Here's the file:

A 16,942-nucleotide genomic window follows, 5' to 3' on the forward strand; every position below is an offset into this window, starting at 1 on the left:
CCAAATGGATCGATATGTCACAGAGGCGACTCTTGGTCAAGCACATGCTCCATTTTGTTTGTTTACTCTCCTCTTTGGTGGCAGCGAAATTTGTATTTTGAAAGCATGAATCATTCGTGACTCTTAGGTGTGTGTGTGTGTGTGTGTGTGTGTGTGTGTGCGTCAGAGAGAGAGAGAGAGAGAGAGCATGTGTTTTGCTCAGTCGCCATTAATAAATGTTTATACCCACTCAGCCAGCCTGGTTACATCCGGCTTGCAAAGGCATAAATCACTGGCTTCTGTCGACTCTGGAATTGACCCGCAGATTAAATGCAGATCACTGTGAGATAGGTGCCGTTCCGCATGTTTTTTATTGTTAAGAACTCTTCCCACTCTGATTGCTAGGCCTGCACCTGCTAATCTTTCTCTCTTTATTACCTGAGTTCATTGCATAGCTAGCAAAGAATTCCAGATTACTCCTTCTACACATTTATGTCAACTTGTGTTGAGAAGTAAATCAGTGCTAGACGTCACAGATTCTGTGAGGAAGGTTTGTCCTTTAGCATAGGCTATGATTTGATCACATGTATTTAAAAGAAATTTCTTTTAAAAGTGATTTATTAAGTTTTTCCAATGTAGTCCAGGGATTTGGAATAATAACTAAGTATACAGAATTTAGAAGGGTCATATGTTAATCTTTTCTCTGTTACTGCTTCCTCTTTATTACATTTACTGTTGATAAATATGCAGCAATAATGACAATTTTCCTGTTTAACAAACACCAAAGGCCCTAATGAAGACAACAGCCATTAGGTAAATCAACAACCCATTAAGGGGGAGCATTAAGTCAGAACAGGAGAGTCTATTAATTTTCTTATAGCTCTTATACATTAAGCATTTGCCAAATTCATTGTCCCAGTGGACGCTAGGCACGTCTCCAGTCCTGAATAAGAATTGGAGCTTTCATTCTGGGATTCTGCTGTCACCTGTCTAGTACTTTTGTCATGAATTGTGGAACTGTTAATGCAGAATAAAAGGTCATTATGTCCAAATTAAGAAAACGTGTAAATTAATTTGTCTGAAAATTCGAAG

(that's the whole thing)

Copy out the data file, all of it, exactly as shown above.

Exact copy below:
A 16,942-nucleotide genomic window follows, 5' to 3' on the forward strand; every position below is an offset into this window, starting at 1 on the left:
CCAAATGGATCGATATGTCACAGAGGCGACTCTTGGTCAAGCACATGCTCCATTTTGTTTGTTTACTCTCCTCTTTGGTGGCAGCGAAATTTGTATTTTGAAAGCATGAATCATTCGTGACTCTTAGGTGTGTGTGTGTGTGTGTGTGTGTGTGTGTGTGCGTCAGAGAGAGAGAGAGAGAGAGAGCATGTGTTTTGCTCAGTCGCCATTAATAAATGTTTATACCCACTCAGCCAGCCTGGTTACATCCGGCTTGCAAAGGCATAAATCACTGGCTTCTGTCGACTCTGGAATTGACCCGCAGATTAAATGCAGATCACTGTGAGATAGGTGCCGTTCCGCATGTTTTTTATTGTTAAGAACTCTTCCCACTCTGATTGCTAGGCCTGCACCTGCTAATCTTTCTCTCTTTATTACCTGAGTTCATTGCATAGCTAGCAAAGAATTCCAGATTACTCCTTCTACACATTTATGTCAACTTGTGTTGAGAAGTAAATCAGTGCTAGACGTCACAGATTCTGTGAGGAAGGTTTGTCCTTTAGCATAGGCTATGATTTGATCACATGTATTTAAAAGAAATTTCTTTTAAAAGTGATTTATTAAGTTTTTCCAATGTAGTCCAGGGATTTGGAATAATAACTAAGTATACAGAATTTAGAAGGGTCATATGTTAATCTTTTCTCTGTTACTGCTTCCTCTTTATTACATTTACTGTTGATAAATATGCAGCAATAATGACAATTTTCCTGTTTAACAAACACCAAAGGCCCTAATGAAGACAACAGCCATTAGGTAAATCAACAACCCATTAAGGGGGAGCATTAAGTCAGAACAGGAGAGTCTATTAATTTTCTTATAGCTCTTATACATTAAGCATTTGCCAAATTCATTGTCCCAGTGGACGCTAGGCACGTCTCCAGTCCTGAATAAGAATTGGAGCTTTCATTCTGGGATTCTGCTGTCACCTGTCTAGTACTTTTGTCATGAATTGTGGAACTGTTAATGCAGAATAAAAGGTCATTATGTCCAAATTAAGAAAACGTGTAAATTAATTTGTCTGAAAATTCGAAG